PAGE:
The most obvious consequence of the media coverage has been the fact that the case was transferred from the district level to the central branch of Moscow’s Investigative Committee. That has allowed for a more meticulous approach to the case, a more cautious investigation, and we hope it will help avoid any gross mishandling of the case or violations of the girls’ rights. The victims themselves often don’t want that attention. They don’t want strangers to learn the details of their private lives, but I don’t know of any cases when that coverage did anybody harm.
Is the fact that the sisters were released from pretrial detention [to a curfew and limited communication] after two months also a consequence of coverage in the media?
It’s not uncommon for courts to release women from pretrial detention if it’s a self-defense case. In an ideal world, they would only jail people to await trial if those people could be a danger to society, affect the investigation of their case, destroy evidence, or flee. In this case, the Khachaturyan sisters present no danger to investigators, so keeping them in pretrial detention would only cause needless suffering. Allowing them to await trial under other conditions was entirely humane. Everybody thinks that if someone is accused of a very serious crime, that person should automatically await trial in jail, but that shouldn’t be the deciding factor in a judge’s choice.
How can domestic violence be demonstrated?
The first thing the court pays attention to is witness testimony, be it from friends, classmates, or neighbors. In this case, there’s a huge amount of testimony from neighbors, who also regularly suffered from [Mikhail] Khachaturyan’s behavior. For example, one neighbor said he threatened her with a pistol, and all things considered, that was typical, regular behavior for him.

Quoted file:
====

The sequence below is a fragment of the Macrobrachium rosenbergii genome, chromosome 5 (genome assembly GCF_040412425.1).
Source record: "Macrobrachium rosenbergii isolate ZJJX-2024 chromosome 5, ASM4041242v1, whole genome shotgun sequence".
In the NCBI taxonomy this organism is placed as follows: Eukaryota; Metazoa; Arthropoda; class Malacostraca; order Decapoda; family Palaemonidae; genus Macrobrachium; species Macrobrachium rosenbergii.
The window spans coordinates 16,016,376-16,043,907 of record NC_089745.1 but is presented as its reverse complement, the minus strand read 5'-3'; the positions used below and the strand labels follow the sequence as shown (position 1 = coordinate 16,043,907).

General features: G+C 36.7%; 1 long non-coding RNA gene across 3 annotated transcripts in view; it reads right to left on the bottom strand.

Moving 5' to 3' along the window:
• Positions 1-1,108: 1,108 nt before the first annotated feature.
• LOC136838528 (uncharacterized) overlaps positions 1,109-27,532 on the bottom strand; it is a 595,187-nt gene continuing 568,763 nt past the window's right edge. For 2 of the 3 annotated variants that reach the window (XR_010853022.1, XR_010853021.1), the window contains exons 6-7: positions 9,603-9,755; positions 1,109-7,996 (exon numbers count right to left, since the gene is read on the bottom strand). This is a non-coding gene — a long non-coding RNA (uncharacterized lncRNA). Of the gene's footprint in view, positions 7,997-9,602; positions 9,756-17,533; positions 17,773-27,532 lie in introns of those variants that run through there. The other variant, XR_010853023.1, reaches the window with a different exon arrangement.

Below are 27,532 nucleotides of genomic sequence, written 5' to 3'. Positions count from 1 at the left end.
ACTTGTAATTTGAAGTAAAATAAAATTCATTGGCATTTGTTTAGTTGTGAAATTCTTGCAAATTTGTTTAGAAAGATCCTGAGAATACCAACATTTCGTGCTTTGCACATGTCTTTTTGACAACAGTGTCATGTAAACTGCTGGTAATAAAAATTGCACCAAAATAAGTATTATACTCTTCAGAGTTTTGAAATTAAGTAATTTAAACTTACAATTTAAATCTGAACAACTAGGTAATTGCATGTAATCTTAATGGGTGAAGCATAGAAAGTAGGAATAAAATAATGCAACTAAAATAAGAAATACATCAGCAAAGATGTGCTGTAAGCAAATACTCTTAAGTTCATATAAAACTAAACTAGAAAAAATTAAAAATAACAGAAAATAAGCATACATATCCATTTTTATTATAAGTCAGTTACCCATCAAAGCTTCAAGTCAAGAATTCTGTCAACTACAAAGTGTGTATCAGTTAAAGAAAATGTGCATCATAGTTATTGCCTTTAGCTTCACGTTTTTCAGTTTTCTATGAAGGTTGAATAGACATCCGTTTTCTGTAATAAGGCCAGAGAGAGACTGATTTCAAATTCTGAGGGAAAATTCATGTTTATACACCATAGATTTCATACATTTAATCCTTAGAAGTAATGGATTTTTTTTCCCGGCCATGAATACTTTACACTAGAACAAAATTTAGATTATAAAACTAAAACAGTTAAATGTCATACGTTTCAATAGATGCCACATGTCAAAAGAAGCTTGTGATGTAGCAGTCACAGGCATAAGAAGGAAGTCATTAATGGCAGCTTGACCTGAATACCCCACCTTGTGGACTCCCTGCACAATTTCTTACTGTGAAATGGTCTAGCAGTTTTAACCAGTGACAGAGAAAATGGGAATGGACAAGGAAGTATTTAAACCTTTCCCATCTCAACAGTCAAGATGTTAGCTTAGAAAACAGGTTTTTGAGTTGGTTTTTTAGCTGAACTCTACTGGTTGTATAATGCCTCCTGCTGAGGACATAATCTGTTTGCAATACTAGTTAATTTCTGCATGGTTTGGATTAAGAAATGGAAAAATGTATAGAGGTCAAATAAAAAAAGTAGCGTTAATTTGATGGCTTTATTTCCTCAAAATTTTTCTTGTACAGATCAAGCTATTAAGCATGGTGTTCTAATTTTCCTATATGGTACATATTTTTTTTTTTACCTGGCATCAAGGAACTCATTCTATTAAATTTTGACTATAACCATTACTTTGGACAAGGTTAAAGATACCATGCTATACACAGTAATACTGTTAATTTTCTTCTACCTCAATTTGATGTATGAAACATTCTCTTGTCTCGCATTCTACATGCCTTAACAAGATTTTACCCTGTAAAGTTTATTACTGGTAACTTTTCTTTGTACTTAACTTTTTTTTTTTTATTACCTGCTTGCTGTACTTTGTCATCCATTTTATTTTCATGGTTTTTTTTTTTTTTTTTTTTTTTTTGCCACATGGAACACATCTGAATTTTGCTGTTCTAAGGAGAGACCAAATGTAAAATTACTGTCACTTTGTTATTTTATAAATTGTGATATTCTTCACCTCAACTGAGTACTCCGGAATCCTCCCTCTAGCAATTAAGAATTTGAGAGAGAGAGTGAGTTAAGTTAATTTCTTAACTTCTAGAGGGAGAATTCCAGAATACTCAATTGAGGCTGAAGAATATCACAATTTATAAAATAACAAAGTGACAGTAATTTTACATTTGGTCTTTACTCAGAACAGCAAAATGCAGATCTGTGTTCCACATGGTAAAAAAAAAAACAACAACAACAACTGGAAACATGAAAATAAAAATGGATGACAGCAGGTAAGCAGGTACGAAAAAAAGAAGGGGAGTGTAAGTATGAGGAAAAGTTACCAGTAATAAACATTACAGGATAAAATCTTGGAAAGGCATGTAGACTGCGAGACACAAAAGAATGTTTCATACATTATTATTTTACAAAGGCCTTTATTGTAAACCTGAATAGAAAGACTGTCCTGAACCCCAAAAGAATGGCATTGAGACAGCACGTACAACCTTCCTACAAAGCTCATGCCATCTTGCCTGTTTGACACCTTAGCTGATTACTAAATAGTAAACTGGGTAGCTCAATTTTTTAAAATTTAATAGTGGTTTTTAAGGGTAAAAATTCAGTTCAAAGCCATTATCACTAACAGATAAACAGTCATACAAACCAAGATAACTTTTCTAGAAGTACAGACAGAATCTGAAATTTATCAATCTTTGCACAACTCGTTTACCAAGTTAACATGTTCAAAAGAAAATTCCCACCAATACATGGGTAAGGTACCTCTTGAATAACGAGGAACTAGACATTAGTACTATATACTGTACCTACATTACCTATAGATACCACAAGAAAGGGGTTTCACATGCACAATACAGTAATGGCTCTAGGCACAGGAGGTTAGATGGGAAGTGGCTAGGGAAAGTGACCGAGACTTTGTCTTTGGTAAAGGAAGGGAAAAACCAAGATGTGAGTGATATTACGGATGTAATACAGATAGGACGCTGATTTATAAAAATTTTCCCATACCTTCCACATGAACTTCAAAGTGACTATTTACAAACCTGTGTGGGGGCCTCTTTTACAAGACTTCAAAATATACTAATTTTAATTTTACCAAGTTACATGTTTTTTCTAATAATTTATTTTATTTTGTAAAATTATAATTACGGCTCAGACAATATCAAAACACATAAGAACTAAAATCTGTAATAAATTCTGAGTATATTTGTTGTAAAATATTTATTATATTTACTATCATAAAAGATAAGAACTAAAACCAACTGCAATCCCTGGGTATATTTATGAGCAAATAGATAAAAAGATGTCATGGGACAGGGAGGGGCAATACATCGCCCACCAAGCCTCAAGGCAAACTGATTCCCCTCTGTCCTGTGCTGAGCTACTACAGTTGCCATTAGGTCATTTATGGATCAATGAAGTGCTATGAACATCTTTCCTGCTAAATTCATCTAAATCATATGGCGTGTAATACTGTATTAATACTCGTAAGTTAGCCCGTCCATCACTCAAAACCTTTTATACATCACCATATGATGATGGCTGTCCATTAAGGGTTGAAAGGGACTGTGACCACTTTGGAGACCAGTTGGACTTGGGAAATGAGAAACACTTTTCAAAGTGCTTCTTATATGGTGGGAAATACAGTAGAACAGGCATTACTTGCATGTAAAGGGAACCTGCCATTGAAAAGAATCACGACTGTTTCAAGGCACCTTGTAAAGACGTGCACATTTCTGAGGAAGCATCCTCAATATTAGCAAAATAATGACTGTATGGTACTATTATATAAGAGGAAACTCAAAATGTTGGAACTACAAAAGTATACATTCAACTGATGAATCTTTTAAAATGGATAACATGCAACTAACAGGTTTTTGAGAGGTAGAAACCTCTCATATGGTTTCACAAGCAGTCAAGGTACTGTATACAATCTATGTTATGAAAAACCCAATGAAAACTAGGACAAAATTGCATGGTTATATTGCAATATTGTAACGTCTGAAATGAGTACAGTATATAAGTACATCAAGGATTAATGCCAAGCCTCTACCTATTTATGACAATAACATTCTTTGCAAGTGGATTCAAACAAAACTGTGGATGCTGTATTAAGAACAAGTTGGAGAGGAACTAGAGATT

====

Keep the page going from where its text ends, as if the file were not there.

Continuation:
Forensic and psychological tests are another important form of evidence. The case materials also include information on previous complaints to the police that concerned Khachaturyan — the sisters’ mother went to the police many times. You can also fill out the picture using an examination of the scene of the crime: it’s easy to confirm the fact that we’re talking about a man who regularly discharged firearms in his own apartment if you do a ballistics test.
Why, if they had all this evidence, did investigators keep their initial classification of the case — that is, murder committed by a conspiracy of multiple individuals?
That’s a standard step for investigators. They always go with the harshest charge possible. We run into that all the time — they must have instructions from the inside to act that way. Even when the self-defense is clear as day, they still charge people with murder.
So this is all because of inertia on the investigators’ part?
It’s easier for them this way. If you uncover a case under Article 105 (murder), you’ll get a prize for it, but if it’s 108 (murder committed in the course of necessary self-defense) or 113 (serious physical harm committed in the course of necessary self-defense), nobody cares. Investigators give maximum charges and assume the judge should be the one to reclassify them if necessary.
At what stage could the charges be reclassified, then?
The judge could do it during the sentencing process. Or the court could find inconsistencies in the prosecution’s closing arguments and return the case to the prosecutor’s office, which would transfer it back to the investigator, who would have to reclassify the case independently. More often than not, though, reclassification happens in these cases when the sentence is announced.
What’s the argument for reclassifying this case as a murder “committed in the course of necessary self-defense from ongoing violence”? Some skeptics are saying that the concept of self-defense isn’t applicable here because the killing did not take place while Khachaturyan was attacking one of the sisters.
That’s a common impression of the necessary self-defense concept: somebody attacks you, you immediately begin defending yourself, and you kill the person as a result. There’s a decree from a plenary session of the Supreme Court of Russia that says if somebody is subject to an ongoing, long-term crime such as years of torture or unlawful confinement, that person can defend themselves at any point in the course of the crime — at any point when they have the chance and the strength.
Imagine a hostage situation or a kidnapping where somebody waits for the attacker to fall asleep so they can defend themselves. Would those critics say there’s no necessary self-defense then too? No. There is because the crime is ongoing, and the victim is taking advantage of what is both a physical and a psychological opportunity to defend themselves whenever that opportunity arises.